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BBC World Business Report: Episodes

Dow Jones slides slightly after a long time in record territory.
Russian President Vladimir Putin is cutting the salaries of his staff by 10%. Moscow-based economist Oleg Buklemishev tells us it's a symbolic move and won't make much difference to public spending. Moscow bureau chief of the Economist Arkady Ostrovsky says Putin is using the war in Ukraine as a distraction ...
New rules on how the internet should be governed have been approved by the Federal Communications Commission in America.
The US and EU are negotiating a deal which could be the biggest trade agreement in history - but who will be the winners and losers? The BBC has obtained a draft of what the EU wants excluded from the Transatlantic Trade and Investment Partnership or TTIP. One such exclusion would remove publicly-funded ...
US Federal Reserve head under fire from Republican lawmakers in Washington.
British lawmakers have grilled HSBC bosses in the wake of tax evasion allegations. The BBC's Jonty Bloom was watching. Also higher taxes and lower spending - South Africa's government tries to bring its finances back under control. In the run up to next year's US presidential election, we discuss with ...
A day of new highs in the stock market
Greece wins a reprieve from its creditors, but will compromises the ruling Syriza party has made cause it to lose face?

Also in the programme, more special coverage from Bristol, Europe's 'Green Capital' for 2015.

We find out about 'Warm Up Bristol', a drive to reduce energy consumption across the ...
This special edition of the programme examines Bristol's environmental credentials.

We hear about school children who are monitoring pollution levels in the city, and have partnered with pupils in Beijing, China to collaborate on green projects.

The city's mayor, George Ferguson tells us about some ...
EU finance ministers hold crunch talks in Brussels to find a way out of Greece's financial crisis, hoping to overcome Germany's reservations about a deal offered by Athens. Shares in the phone SIM card maker Gemalto fall, as investors react to claims that US and UK spies hacked the company's systems ...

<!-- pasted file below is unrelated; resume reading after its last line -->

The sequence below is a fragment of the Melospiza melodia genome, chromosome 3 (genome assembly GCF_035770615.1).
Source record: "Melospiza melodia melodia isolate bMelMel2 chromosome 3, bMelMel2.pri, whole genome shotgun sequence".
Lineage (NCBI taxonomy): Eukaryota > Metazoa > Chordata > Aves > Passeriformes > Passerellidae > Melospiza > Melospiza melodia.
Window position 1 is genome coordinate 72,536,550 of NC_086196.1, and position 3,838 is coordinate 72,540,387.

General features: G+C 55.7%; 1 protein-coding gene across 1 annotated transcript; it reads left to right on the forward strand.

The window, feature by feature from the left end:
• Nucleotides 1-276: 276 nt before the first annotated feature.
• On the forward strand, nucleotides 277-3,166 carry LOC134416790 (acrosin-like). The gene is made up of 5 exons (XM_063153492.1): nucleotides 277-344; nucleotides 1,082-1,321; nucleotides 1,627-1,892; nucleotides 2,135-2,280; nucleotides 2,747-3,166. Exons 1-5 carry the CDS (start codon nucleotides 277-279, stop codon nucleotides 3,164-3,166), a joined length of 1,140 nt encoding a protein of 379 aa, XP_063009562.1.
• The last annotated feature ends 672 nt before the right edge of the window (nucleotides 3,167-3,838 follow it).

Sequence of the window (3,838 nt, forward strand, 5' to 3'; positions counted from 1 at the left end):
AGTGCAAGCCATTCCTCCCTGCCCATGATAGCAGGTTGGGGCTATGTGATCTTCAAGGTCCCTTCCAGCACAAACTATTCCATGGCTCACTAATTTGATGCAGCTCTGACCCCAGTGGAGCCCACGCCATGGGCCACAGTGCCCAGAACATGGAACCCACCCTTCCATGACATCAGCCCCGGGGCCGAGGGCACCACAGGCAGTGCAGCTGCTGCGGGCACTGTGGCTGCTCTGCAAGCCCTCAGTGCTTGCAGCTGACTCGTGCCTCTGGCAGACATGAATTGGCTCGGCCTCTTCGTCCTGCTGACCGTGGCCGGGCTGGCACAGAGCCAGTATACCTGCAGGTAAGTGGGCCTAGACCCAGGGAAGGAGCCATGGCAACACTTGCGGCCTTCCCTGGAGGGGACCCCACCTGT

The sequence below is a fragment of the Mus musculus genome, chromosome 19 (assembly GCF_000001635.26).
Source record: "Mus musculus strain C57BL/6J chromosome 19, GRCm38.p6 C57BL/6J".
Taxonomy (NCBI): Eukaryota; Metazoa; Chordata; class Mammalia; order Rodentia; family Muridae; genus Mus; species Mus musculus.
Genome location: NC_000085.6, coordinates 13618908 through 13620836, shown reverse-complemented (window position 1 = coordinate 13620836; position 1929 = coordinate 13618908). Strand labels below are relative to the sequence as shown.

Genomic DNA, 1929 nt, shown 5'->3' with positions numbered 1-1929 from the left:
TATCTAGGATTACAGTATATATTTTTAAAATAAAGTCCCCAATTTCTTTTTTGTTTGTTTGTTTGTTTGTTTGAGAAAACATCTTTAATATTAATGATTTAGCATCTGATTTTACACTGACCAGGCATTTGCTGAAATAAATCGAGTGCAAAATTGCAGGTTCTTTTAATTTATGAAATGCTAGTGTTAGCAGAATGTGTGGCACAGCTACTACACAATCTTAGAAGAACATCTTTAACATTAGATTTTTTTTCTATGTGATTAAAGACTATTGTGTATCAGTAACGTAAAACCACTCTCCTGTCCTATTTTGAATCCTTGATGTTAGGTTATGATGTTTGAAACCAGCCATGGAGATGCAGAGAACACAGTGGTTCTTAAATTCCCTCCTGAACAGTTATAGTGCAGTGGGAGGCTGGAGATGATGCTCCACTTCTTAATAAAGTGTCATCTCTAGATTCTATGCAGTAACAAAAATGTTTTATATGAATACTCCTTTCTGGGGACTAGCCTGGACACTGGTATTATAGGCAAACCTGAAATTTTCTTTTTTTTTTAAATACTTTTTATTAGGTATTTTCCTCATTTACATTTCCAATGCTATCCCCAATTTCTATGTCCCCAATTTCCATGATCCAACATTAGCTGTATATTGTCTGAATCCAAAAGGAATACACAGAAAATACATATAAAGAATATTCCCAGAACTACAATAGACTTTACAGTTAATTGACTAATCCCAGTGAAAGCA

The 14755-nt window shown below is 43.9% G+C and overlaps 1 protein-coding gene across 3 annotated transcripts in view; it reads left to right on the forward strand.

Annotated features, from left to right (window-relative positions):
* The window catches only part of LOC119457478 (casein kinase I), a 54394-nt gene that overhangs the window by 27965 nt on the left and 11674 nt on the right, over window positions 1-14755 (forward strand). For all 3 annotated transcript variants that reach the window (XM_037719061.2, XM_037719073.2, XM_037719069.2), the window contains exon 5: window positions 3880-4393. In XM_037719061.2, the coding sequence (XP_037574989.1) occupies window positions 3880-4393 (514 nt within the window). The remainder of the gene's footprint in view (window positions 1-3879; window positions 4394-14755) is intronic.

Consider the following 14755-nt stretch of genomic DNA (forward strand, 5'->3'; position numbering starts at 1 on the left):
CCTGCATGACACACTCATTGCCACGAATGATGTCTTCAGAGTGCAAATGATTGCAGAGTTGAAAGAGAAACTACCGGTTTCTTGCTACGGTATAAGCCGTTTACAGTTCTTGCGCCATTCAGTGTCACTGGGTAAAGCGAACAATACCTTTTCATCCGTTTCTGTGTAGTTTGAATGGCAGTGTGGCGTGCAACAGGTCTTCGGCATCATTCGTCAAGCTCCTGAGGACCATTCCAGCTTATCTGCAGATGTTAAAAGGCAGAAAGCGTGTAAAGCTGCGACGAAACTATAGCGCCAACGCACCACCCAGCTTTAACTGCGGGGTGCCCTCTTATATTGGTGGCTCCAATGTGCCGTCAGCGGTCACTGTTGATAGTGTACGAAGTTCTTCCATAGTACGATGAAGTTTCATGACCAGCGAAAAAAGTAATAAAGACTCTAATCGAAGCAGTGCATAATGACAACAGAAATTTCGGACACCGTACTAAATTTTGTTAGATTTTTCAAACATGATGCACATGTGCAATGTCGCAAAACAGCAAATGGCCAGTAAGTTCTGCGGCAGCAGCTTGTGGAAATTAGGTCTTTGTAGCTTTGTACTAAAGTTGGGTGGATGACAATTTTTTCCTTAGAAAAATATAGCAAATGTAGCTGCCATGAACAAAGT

Continued worries in the Eurozone knock on to US investors - Cary Leahey at Decision Economics in New York with his analysis of the day's trading.
Germany rejects a Greek request for a six-month extension to its eurozone loan programme.

The Ukrainian Finance Minister says she is optimistic about her country's future despite fighting in the East.

Lenovo users are angry after adware pre-installed on Lenovo laptops and PCs popped up adverts without ...
How did US markets react to the minutes of the latest Federal Reserve policy meeting? Joe Saluzzi from Themis Trading in New Jersey has tonight's market report.
In Geneva, Swiss prosecutors have launched an unexpected raid on the local offices of Europe's largest bank, HSBC, in response to allegations of money laundering. From Belgrade, a debate over proposed economic reform, and long-standing hopes of joining the EU. In northern Italy, why experts are meeting ...
One of the world's biggest banks, HSBC, is under pressure again following the resignation of the the chief columnist of a national UK newspaper, we hear why. And Doug McIntyre from 24/7 Wall Street tells us why the markets are buzzing with excitement about a car from tech firm Apple.
Four years on from the uprising against Muammar Gaddafi, every story that comes out of Libya suggests a country becoming more violent and difficult to live in. The devastation is not just human and emotional, but also economic: Libya's oil production has fallen to around 350,000 barrels a day, a fraction ...
Economist Frances Coppola gives us her view on the horse-trading over Greece's debt in Europe. Plus, Daniel Friebe tells us why Lance Armstrong is unlikely to give up on his career, despite being ordered to pay $10 million to a sports insurance company after he was stripped of seven Tour de France titles.
In Brussels, Eurozone finance ministers are meeting again to try and thrash a deal over Greece. But the omens are not good. In Brazil, the carnival atmosphere is being threatened by severe water shortages. In Korea, we hear about allegations of espionage and tampering, with washing machines. Plus an ...
Eurozone growth figures lifted the financial markets in Europe today, but what's been happening on Wall Street? We take a look at the figures with Chris Low of FTN Financial
It's been a turbulent week for Africa's largest economy, with Nigeria's currency, the naira, plunging to a new record low against the US dollar. The central bank governor Godwin Emefiele has pleaded for calm - we hear how ordinary Nigerians are being affected. Also the BBC's Hugh Schofield reports from ...
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